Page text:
Fred Andrus, Professor, Chair of the Department of Geological Sciences
2003 Bevill Building | (205) 348-5177 | email@example.com
My research primarily focuses on reconstructing past human-environment interaction, such as how climate changed in key times and places in prehistory, how people adapted to their changing world, and how we may have altered our environment, such as through pollution or ecosystem alteration. I also reconstruct Quaternary paleoclimate and ecology based on fossil remains independent of humans. In nearly all cases I utilize sclerochronological approaches to creating isotope time-series data, using bivalve, gastropod, algal, and other skeletal remains.
My recent projects have focused on samples from the Southeastern US Gulf of Mexico and Atlantic coasts, the Pacific coasts of North America from Southern California to the Aleutian Islands, coastal Peru, the Caribbean and central America and Greenland. Most of my work has involved measuring stable oxygen and carbon isotopes and radiocarbon in bio-carbonates, stable nitrogen isotopes in the organic fraction of bio-carbonates, along with some growth structure and elemental analyses.”
Joe Lambert, Staff Research Scientist
2028 Bevill Building | (205) 348-4404 | firstname.lastname@example.org
My work brings me into various research projects needing precise isotope composition determinations, allowing me to work closely with faculty as well as undergraduate and graduate students. The approach I use is to involve students as much as possible with hands-on training for sampling, isotope measurement, and data processing. My own research consists of paleo-rainfall reconstructions using the chemistry of speleothems from caves in Alabama (Desoto Caverns and Cathedral Caverns). The most recent focus of this work is understanding how seasonal changes in carbon dioxide in the cave atmosphere affects these paleo-rainfall records.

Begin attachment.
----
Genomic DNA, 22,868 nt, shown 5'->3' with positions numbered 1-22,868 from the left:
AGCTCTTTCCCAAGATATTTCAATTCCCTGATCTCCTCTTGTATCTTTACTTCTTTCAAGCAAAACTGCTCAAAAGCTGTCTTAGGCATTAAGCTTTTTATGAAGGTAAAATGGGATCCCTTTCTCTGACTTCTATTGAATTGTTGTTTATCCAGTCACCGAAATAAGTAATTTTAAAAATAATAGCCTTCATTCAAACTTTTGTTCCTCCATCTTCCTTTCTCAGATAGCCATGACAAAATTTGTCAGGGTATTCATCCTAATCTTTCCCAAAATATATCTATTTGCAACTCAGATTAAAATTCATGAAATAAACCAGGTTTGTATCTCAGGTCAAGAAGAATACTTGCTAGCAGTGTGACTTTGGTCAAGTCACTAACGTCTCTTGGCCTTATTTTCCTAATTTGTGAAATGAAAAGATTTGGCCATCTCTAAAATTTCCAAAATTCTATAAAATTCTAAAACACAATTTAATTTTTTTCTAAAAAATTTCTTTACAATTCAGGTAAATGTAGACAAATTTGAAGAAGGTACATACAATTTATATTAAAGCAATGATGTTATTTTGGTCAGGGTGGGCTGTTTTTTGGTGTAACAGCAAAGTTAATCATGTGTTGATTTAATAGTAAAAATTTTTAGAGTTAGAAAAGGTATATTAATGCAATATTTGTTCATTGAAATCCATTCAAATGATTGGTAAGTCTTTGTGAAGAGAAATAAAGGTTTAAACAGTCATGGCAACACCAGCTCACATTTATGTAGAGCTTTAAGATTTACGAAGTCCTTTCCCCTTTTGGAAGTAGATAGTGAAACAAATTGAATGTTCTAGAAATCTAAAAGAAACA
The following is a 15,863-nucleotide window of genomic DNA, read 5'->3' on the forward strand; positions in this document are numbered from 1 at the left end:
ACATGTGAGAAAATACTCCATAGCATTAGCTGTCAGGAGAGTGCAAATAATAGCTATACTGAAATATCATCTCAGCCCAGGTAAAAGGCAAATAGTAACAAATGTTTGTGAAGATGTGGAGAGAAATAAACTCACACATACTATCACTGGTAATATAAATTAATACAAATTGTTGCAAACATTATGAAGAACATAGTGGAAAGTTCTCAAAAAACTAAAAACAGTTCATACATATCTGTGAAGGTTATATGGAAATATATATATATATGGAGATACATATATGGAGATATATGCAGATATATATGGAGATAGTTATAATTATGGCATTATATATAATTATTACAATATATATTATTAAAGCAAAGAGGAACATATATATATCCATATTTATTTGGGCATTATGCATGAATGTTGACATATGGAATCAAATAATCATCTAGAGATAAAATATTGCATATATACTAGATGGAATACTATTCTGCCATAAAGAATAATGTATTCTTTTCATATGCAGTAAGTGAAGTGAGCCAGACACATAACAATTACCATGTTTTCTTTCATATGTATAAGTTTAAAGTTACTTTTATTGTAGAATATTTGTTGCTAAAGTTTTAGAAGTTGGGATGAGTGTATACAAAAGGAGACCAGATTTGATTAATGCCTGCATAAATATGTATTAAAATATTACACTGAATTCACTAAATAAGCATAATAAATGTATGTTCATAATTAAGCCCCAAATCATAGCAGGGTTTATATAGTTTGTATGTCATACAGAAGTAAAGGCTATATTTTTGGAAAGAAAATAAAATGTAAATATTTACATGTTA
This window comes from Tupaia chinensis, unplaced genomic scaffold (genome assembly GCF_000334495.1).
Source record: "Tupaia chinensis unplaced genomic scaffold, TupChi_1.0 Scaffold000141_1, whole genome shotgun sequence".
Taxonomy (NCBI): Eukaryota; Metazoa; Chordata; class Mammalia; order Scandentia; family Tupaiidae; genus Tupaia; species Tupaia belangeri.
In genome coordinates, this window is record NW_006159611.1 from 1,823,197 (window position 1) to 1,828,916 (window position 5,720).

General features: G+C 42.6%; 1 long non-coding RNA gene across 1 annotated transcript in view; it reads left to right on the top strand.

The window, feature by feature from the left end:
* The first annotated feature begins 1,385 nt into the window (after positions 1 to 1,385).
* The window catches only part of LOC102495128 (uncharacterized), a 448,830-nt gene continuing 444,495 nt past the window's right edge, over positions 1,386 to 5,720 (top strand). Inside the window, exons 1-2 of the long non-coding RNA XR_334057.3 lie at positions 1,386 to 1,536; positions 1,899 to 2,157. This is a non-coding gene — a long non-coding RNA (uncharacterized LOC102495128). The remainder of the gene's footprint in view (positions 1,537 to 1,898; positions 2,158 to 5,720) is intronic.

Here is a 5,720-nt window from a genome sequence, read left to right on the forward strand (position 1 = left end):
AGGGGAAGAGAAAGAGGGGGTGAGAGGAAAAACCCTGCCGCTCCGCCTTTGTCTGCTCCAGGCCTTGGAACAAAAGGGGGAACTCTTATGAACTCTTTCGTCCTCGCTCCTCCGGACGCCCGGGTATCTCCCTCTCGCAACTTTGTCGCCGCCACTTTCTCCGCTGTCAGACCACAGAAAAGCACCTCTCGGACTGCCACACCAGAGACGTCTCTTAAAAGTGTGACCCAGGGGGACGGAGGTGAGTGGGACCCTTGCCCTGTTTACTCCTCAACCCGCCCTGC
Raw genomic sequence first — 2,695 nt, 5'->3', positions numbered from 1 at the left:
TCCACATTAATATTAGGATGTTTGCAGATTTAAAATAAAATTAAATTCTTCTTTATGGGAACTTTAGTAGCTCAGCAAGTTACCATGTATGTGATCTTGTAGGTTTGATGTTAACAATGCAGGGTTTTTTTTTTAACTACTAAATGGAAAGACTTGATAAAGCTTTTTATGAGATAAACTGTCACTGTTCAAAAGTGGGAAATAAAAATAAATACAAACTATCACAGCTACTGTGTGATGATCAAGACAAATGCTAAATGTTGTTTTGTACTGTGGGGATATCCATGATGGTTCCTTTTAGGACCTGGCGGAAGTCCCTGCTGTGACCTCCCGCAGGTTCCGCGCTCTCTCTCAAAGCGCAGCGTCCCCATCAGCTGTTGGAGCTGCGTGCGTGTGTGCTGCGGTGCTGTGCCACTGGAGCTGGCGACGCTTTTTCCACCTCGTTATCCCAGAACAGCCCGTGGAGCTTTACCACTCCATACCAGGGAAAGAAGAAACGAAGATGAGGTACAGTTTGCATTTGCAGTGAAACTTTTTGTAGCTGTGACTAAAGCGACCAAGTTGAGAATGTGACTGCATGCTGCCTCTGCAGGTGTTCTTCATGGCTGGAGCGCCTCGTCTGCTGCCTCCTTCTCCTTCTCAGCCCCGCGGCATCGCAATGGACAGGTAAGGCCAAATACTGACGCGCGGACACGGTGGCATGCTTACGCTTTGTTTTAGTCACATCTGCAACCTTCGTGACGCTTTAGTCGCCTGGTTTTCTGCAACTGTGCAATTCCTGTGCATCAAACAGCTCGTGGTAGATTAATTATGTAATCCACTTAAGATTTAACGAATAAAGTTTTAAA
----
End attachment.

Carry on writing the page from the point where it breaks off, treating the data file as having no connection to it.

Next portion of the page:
Rebecca Totten Minzoni, Assistant Professor
1032 Bevill Building | (205) 348-6050 | email@example.com
Tom Tobin, Assistant Professor
2038 Beville Building | (205) 348-1878 | firstname.lastname@example.org
My research focuses on reconstructing paleoenvironmental conditions in deep time, particularly with regard to the end Cretaceous (or K-Pg) mass extinction. I am also working to better understand the paleoecology of extinct organisms, most specifically ammonites, as they are an important victim of the K-Pg extinction. Primarily I address these questions through analysis of carbon and oxygen isotopic values in carbonate, as well as sedimentary organic carbon material.
Paul Aharon, Professor Emeritus
2023 Bevill Building | (205) 348-2528 | email@example.com
Dr. Paul Aharon is the former Ray. E. Loper Endowed Chair in Geology since 2001, and Professor Emeritus since 2016. His expertise lay in the acquisition of light stable isotopes (Carbon, Hydrogen, Nitrogen, Oxygen and Sulfur) by Isotope Ratio Mass Spectrometry (IRMS), Secondary Ion Mass Spectrometry (SIMS) and heavy radioactive isotopes (Uranium-Thorium Series) by Multiple-Collector Inductive Plasma Mass Spectrometry (MC-ICPMS). Applications include isotopes as tracers of source, reconstruction of regional and global water, ice and carbon cycles during the Quaternary, chronology of layered geological materials such as corals, giant clams and speleothems and marine-based gas hydrates. Present investigations are focused on speleothems in the Southeast US and on the island of Niue in the tropical Pacific that serve as time capsules of past hydroclimate variability and El-Niño-Southern Oscillation (ENSO) frequency and intensity changes.
Christine Bassett, Graduate Student
Bevill Building | (205) 348-4404 | firstname.lastname@example.org
Adlai Fonseca, Graduate Student
Bevill 2000 | (205) 348-5095 | email@example.com
Rachel Mohr, Graduate Student
Bevill Building | (205) 348-4404 | firstname.lastname@example.org
Erica Morelli, Graduate Student
Bevill 2000 | (205) 348-5905 | email@example.com
Lauren Parker, Graduate Student
Bevill 2000 | (205) 348-5095 | firstname.lastname@example.org
My research integrates micropaleontology (diatoms phytoplankton), sedimentology, and isotope geochemistry as proxies to understand past changes in environments and climate, with focus on comparing pre- and post-settlement and industrialization of the Mobile Bay, Alabama and Galveston Bay, Texas areas.
Leah Travis Taylor, Graduate Student
Bevill 2000 | 205-348-5095 | email@example.com
Using oxygen isotope geochemistry to investigate the paleoecology of Late Cretaceous marine reptiles called mosasaurs